HR professionals increasingly are adding home health-care to their benefits plans. Employees can get back to work faster after a disabling event, and HR lowers its overall health-care costs.
Whether an employee seeks medical care because of a nasty rollerblading spill or needs an emergency quadruple bypass operation, any time an employee is admitted to a hospital is cause for employer concern. According to the Washington, D.C.-based American Hospital Association, one inpatient day of eight hours or less in the hospital costs an average of $1,968, and one 24hour stay costs approximately $9,228. Add to that additional medical care, lost time, monitoring for return-to-work, replacement workers and the overall impact on health-insurance premiums, and employers are motivated to help employees recover from illness or injury as quickly as possible.
As human resources professionals struggle to control skyrocketing healthcare costs, many are finding a key strategy is decreasing hospitalization with the use of home health-care services. Home health-care companies employ health-care professionals and other trained personnel who work with patients and their families at home to help patients achieve their maximum level of health. Although home health-care encompasses a broad range of services from skilled nursing care to home medical-equipment repair, its main advantage is bringing necessary hospital services home to the patient-rather than allowing the patient to linger in the hospital.
Home health-care is the fastest growing segment of the health-care industry, and for good reason. Patients are finding that home health-care helps them heal in their home environments, teaches them to manage their injuries or illnesses and educates family members on how to be caregivers.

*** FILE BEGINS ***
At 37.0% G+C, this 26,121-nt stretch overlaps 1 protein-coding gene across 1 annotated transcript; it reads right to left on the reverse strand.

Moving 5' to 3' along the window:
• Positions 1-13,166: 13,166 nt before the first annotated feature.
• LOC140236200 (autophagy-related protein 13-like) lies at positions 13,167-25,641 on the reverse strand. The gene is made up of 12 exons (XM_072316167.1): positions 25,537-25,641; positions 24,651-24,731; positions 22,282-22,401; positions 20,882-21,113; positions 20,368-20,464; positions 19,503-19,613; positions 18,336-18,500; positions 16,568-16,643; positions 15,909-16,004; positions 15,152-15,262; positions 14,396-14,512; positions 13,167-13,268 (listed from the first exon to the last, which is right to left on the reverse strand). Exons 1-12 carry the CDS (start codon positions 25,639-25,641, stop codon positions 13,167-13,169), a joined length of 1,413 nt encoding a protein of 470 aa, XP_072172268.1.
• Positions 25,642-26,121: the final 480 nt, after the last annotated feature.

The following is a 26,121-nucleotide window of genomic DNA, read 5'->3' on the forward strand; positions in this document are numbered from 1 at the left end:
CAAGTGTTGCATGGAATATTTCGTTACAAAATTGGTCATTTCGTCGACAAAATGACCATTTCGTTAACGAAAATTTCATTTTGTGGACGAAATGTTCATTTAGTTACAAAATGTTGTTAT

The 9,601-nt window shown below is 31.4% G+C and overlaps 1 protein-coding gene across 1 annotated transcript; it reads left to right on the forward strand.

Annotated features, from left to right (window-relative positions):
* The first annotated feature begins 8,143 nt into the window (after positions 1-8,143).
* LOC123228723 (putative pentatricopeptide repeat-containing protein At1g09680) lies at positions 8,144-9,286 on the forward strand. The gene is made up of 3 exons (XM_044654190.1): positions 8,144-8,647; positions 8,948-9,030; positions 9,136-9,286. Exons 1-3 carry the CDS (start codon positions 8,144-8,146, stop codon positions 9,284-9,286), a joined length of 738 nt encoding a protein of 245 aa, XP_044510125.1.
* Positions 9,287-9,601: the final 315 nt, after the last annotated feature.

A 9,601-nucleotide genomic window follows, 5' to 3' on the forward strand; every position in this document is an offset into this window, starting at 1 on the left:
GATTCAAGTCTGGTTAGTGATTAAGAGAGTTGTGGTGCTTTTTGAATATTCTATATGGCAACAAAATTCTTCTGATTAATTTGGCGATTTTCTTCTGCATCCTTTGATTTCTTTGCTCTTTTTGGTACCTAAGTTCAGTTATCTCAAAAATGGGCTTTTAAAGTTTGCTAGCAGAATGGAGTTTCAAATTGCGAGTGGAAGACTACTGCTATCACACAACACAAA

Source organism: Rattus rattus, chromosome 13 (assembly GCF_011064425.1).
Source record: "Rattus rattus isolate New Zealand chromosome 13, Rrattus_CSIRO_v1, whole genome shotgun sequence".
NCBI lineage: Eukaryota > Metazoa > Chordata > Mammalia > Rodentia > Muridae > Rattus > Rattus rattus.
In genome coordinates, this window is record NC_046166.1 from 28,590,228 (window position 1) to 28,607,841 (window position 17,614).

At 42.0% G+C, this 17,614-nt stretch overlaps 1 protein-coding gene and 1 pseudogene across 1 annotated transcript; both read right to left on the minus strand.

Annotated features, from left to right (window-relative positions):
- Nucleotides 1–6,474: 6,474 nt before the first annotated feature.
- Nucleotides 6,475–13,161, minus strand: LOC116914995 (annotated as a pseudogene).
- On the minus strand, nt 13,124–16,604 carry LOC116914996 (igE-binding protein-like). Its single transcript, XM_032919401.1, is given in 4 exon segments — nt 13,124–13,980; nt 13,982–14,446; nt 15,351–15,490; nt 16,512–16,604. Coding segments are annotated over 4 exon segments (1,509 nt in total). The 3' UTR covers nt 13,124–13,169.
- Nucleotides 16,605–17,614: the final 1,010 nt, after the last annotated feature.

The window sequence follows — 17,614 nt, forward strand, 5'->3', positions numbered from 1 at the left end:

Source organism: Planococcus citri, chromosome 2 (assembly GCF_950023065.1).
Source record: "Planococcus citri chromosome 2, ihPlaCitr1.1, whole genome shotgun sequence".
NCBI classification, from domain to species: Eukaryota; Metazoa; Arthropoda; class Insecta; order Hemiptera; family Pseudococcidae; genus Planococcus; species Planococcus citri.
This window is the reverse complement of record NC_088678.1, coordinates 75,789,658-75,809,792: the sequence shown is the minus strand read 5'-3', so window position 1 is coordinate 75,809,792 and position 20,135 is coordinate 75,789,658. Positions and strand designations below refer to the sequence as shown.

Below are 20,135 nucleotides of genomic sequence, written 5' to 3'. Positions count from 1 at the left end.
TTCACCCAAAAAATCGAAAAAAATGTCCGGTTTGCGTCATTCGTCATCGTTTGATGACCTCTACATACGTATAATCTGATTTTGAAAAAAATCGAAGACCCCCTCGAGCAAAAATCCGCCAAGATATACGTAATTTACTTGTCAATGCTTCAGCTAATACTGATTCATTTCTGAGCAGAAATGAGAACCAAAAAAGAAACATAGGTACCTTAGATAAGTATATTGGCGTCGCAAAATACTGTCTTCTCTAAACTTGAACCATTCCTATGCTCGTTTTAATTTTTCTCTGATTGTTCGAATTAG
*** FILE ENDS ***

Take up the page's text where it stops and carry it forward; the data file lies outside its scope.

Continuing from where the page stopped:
According to the Congressional Budget Office, national expenditures for all home health-care services were estimated at $36 billion in 1996 and are expected to grow an average of 13 percent per year through the year 2005. The Washington, D.C.-based National Association for Home Care, the largest home health-care industry group, reports that the number of home-health agencies in the United States grew from 1,100 in 1963 to more than 17,500 in 1995. The U.S. Labor Department expects home health-care to grow at the fastest rate of any industry through 2002.
The benefits of home health-care aside, the rise in its utilization is largely due to the increased use of managed care. In 1996, 77 percent of employees who have health insurance through their work were covered by a managed-care plan, according to William M. Mercer, a health-care benefits consulting firm based in New York City. Managed care falls into the categories of health maintenance organizations (HMOs), preferred provider organizations (PPOs) and pointof-service (POS) plans.
Approximately 27 percent of employees in 1996 were covered by HMOs, which restrict services to health-care providers chosen by the HMO; 31 percent were covered by PPOs, which provide discounted health-care services if the employee chooses healthcare providers from the PPO network; and 19 percent were covered by POS plans, which allow employees to choose out-of-network providers at a higher out-of-pocket cost.
Managed-care organizations restrain health-care costs by scrutinizing treatment through utilization review and case management, assuring employers that pay for health insurance that employees receive only those services that are medically necessary. In short, the rise in managed care has led to the rise in home health-care providers, who either provide services as subcontractors to managedcare companies or directly to employers who buy the services home health-care companies provide and offer them to their employees, retirees and other dependents. As the purchaser of healthcare services, either directly or indirectly, HR managers should be savvy about the benefits of home health-care and incorporate such care into their health-care strategies through their insurance contracts where warranted. …